Among the wonderful findings in the 2009 HRELP conference Langauge Documentation & Linguistic Theory 2 is a paper on Minderico, a language in Portugal. Titled “Minderico: an endangered language in Portugal,” the paper by Vera Ferreira and Peter Bouda describes the origin of Minderico as a way to keep secrets from others during business dealings. The article notes that with the pressures of Portuguese, there were only a few hundred speakers as of around 2006. One of the points of the paper is that there are languages still unknown even in Western Europe, where the status of languages is generally thought to be well understood. Indeed, the Ethnologue does not have a listing for Minderico. See also Languages of Portugal for dialect details of Portuguese and Portuguese Sign Language (psr).
A large percentage of the world’s population speaks at least two languages. Research now shows that in addition to increasing one’s ability to communicate with others, bilingualism may have the health benefit of delaying dementia. See more at the Telegraph: Speaking a second language could delay dementia by five years. It is not clear whether this talk is available. Although there was a talk scheduled by Ellen Bialystok in February at the American Association for the Advancement of Science, the recordings from that conference have only one item by her, with a different title and other authors.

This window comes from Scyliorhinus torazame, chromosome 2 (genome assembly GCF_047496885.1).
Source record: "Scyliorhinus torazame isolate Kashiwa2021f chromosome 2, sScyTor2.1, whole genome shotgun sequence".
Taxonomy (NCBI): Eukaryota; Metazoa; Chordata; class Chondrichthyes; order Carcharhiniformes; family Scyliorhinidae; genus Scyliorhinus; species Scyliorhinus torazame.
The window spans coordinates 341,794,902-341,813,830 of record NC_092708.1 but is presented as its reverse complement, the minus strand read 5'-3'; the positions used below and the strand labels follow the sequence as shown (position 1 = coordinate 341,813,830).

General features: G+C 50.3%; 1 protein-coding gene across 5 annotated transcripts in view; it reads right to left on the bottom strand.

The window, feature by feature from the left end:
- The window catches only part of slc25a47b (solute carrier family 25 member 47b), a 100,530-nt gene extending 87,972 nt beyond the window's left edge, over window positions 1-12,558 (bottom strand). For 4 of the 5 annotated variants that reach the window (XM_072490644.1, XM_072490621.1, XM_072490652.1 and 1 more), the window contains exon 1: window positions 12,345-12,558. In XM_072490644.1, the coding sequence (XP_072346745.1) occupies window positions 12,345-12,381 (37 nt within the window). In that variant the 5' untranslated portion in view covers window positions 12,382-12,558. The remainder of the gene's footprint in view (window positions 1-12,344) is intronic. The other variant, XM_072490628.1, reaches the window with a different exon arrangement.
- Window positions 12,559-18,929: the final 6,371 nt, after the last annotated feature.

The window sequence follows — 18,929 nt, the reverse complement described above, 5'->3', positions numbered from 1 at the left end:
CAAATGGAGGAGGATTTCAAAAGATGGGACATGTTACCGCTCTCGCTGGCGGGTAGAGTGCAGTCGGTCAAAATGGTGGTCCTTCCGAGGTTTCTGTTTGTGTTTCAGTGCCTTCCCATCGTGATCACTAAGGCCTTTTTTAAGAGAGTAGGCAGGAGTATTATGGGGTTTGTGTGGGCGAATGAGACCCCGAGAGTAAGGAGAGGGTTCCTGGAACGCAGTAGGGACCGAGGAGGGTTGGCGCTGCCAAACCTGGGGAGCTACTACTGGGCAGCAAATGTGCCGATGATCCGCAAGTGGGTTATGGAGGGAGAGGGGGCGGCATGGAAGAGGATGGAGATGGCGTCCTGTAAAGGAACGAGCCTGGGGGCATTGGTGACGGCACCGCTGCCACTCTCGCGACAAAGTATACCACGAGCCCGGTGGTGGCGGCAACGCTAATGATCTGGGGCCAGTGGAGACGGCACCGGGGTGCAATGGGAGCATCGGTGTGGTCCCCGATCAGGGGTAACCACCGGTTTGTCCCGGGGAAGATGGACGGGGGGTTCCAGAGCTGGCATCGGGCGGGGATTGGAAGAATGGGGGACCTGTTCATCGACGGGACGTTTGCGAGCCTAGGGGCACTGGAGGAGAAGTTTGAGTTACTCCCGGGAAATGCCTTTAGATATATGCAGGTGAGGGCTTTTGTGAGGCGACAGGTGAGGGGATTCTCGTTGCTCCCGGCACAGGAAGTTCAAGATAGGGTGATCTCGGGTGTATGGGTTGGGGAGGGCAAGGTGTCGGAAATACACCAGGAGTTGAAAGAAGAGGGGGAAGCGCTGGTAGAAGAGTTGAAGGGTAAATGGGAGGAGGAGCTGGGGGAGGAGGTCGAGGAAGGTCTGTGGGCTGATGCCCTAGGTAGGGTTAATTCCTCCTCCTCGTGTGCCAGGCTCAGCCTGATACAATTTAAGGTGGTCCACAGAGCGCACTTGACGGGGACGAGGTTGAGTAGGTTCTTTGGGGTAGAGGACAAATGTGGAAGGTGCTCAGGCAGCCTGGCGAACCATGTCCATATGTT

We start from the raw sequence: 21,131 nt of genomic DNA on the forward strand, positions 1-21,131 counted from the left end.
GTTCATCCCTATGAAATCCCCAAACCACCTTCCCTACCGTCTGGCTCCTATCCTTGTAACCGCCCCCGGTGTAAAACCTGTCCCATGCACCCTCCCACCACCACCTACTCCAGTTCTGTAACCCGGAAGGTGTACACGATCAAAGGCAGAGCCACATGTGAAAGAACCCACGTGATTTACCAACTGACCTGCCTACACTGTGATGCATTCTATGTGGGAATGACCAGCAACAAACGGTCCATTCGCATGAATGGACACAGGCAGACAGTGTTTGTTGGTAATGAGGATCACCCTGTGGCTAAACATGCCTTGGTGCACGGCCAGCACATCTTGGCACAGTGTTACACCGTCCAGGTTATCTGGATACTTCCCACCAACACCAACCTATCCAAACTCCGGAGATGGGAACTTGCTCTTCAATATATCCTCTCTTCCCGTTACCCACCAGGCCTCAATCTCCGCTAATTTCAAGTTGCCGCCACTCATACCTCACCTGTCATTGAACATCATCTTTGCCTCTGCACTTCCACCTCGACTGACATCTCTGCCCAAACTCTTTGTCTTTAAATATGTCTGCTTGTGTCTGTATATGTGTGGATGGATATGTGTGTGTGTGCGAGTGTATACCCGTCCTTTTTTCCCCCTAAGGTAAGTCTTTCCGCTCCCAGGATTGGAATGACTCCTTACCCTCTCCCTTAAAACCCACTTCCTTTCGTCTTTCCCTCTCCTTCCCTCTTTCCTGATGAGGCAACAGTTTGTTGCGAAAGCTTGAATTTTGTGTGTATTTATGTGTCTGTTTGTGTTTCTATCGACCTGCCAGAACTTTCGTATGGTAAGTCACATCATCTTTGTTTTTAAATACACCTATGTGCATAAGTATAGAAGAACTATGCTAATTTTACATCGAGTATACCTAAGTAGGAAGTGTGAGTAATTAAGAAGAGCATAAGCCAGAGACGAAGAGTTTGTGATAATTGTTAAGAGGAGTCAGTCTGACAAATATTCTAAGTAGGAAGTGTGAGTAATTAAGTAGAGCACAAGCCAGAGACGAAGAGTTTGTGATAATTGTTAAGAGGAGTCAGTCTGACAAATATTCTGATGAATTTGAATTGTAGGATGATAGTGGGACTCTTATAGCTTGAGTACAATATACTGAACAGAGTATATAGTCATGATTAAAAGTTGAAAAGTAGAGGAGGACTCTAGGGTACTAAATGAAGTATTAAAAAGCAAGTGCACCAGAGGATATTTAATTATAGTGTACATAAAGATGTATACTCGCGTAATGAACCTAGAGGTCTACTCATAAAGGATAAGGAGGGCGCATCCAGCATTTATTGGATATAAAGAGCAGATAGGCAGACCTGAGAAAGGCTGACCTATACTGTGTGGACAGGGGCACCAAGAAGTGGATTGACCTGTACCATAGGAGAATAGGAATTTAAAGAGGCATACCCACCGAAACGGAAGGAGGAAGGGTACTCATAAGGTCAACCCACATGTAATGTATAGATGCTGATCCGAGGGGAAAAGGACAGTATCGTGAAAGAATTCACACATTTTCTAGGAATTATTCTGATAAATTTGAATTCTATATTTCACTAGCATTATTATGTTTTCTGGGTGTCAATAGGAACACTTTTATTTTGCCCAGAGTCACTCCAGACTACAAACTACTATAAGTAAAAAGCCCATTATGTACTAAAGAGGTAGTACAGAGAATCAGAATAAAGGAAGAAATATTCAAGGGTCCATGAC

Latin (lat), the language of the ancient Romans, developed into Spanish, Italian, Portuguese, Romanian and all of the other Romance languages. Monks and others in the Catholic Church continued using Latin as a written and religious language, and it underwent changes through those uses as well. For generations, pupils have been told that Latin is not for speaking, but that is no longer the case. For one resource, see Septentrionale Americanum Latinitatis Vivae Institutum. Their next large immersion gathering, Rusticatio, will take place in the eastern US state of West Virginia from July 9 to 16. The cost for everything except transportation to and from is USD 825. This news item was inspired by the blog post “Finding a ‘dead language’ alive and well in the Eternal City.”
Additional note on Latin: Check out the FAQ page of the Septentrionale Americanum Latinitatis Vivae Institutum. To get started in speaking Latin, their advice is to start by speaking. They say, “Make simple sentences with the words you already know – ‘Habito Baltimorae’ (I live in Baltimore), ‘Sunt mihi duo fratres’ (I have two siblings).” Although not complete by any means, two great resources for finding Latin words are Wikipedia and Wiktionary. For example, go to the Wikipedia entry for London, and find the Latina entry in the left column. This option is available for the London entry on Wiktionary as well, but also note there is a translation section that shows the Latin translation if you click on the “Show” button.